Friday, December 28, 2012

Classroom Learning Communities: Mission Statement

There is a quote that states, "If you don't know where you are going, any road will get you there." Having a strong sense of purpose, vision and mission is researched to lead to increased student achievement and systems alignment. 

Developing a classroom mission statement is based on answering three pinnacle questions: Who are we? What are we here to do? How/Why are we going to do it?  This is done at each level in the district, starting at the district level through the individual student. Each mission statement aligns to the district mission statement, but is individualized to meet the differentiated needs of each school, class, and student. 

 Seeking stakeholder input during the development of the mission and vision of the school building and classroom is vital. Using quality tools to elicit feedback is an important part of the process. In addition, communication of the mission statement and basing decisions on the mission and vision of the district will ensure that the mission statement becomes the focus that drives improvement efforts. 

Classroom Learning Communities: Establishing Ground Rules

 Classroom Learning Communities should begin to be developed on the first day of school. Traditionally, teachers have posted rules, reviewed their expectations, and students sit back as passive listeners processing the same rules over the year. This tradition process fosters little accountability and student ownership. In a classroom learning community, establishing ground rules is a collaborative process that involves all students.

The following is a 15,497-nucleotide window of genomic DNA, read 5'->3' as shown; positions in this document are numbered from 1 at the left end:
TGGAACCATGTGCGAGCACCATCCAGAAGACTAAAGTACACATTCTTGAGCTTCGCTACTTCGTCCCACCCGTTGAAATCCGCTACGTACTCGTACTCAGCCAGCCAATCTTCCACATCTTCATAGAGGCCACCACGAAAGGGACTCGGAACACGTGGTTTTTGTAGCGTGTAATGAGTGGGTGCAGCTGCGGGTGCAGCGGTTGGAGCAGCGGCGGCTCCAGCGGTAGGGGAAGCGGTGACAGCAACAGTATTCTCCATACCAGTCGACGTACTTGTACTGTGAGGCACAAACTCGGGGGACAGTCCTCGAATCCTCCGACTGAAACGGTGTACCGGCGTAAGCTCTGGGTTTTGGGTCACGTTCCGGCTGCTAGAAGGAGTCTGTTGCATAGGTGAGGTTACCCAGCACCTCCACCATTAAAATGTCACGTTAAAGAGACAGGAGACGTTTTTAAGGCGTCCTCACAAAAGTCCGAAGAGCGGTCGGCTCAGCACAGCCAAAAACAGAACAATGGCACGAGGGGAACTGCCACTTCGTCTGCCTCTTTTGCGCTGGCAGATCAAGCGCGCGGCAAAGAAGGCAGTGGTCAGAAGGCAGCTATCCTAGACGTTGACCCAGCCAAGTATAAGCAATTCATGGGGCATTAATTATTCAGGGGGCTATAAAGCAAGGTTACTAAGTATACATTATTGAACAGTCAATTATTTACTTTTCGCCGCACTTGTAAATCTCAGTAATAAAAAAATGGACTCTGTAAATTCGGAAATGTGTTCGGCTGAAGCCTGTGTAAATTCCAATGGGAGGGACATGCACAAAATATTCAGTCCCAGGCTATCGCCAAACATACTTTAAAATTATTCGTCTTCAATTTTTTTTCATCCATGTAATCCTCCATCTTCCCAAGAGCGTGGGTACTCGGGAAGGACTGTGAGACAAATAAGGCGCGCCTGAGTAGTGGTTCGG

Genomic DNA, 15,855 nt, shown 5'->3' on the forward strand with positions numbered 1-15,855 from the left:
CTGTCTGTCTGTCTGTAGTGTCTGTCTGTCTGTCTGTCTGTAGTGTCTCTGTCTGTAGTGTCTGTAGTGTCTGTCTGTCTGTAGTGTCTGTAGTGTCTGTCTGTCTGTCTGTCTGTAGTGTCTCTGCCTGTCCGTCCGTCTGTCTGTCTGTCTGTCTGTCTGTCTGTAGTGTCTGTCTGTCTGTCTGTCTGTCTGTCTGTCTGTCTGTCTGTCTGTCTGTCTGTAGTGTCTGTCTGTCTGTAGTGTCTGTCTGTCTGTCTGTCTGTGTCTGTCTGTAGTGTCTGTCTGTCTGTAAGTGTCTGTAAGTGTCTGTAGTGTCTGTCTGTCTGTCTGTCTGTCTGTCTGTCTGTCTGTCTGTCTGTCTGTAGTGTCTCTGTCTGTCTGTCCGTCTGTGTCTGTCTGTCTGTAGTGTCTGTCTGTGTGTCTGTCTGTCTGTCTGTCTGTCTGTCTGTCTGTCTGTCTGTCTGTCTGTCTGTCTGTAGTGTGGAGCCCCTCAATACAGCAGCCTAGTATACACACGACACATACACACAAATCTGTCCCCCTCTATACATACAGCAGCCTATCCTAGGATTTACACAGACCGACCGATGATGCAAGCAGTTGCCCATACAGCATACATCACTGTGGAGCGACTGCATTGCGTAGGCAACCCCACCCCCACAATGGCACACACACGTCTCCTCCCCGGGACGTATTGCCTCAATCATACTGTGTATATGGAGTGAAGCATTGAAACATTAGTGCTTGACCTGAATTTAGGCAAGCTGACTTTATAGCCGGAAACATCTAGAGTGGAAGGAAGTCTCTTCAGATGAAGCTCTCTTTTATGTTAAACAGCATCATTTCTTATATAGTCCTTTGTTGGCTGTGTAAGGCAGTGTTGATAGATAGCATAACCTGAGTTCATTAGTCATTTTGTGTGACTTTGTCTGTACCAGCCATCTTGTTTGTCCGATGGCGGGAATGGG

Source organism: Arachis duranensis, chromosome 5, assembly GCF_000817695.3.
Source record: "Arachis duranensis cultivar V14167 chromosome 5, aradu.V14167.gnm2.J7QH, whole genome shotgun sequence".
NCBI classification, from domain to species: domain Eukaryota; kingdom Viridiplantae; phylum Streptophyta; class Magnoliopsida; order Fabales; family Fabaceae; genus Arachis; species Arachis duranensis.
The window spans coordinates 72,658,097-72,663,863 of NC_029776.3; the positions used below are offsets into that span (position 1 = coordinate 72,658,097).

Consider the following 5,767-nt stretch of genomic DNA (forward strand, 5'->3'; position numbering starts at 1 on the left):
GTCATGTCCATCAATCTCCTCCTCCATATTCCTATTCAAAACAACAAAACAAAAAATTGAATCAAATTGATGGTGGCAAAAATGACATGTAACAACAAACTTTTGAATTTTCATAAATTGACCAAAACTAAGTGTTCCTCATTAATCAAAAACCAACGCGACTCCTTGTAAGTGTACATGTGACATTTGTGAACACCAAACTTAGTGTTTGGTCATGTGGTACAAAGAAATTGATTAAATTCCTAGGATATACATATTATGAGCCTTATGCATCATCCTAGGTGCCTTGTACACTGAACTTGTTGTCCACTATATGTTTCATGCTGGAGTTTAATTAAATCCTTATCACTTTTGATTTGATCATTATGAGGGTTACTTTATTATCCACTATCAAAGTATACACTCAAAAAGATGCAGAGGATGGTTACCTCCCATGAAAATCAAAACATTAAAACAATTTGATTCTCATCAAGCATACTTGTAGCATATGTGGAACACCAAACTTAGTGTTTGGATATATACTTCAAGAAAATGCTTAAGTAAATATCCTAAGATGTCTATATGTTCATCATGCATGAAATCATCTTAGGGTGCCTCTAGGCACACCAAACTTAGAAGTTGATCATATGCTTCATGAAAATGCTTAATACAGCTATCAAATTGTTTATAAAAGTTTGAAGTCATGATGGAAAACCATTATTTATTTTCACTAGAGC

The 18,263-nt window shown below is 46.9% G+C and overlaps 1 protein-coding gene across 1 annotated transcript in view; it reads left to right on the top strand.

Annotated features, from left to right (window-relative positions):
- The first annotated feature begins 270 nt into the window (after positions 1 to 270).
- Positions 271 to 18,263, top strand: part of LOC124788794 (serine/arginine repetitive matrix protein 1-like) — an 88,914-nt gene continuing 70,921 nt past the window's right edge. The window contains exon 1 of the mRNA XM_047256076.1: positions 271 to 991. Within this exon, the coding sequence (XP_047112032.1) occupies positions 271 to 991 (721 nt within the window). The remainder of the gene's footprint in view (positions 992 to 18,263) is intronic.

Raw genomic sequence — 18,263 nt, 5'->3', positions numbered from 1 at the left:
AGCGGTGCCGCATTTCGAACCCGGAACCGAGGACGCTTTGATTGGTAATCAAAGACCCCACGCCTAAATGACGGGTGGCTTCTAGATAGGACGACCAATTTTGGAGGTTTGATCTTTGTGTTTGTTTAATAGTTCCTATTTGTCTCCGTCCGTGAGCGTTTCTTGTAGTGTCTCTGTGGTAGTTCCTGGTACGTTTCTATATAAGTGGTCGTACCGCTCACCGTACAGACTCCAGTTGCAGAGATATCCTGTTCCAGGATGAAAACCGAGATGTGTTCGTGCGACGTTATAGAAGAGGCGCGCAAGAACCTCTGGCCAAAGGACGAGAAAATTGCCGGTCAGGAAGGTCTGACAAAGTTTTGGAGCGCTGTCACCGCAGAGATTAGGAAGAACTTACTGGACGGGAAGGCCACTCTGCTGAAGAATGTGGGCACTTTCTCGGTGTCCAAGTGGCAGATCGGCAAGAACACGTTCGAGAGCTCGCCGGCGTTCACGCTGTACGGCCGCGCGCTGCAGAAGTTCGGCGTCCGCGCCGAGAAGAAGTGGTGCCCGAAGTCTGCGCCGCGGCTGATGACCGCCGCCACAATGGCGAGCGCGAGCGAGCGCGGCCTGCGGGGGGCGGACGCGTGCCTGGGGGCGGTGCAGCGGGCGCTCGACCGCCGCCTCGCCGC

Using the affinity and nominal grouping techniques, students individually write their thoughts on what the ground rules should be on post-it notes. All ideas are posted and reviewed by the class. Students agree on common themes and place the ideas in groups. These groups eventually become the ground rules for the class. Once students agree on the ground rules, they are typed or written and signed by the students and teacher. The rules are then posted in the classroom data center. As the year progresses and ground rules are not followed, students and the teacher can refer to the ground rules and remind each other of the agreed-upon expectations.

In Dunlap, we have a saying that "No one escapes continuous improvement." Ground rules are established in classrooms, but also are developed by adults in Professional Learning Communities, as a faculty and in departments. The professionals hold each other accountable to these agreed upon "staff norms." These norms aren't just for teachers, but also extend to food service, custodial staff, and the transportation department as well.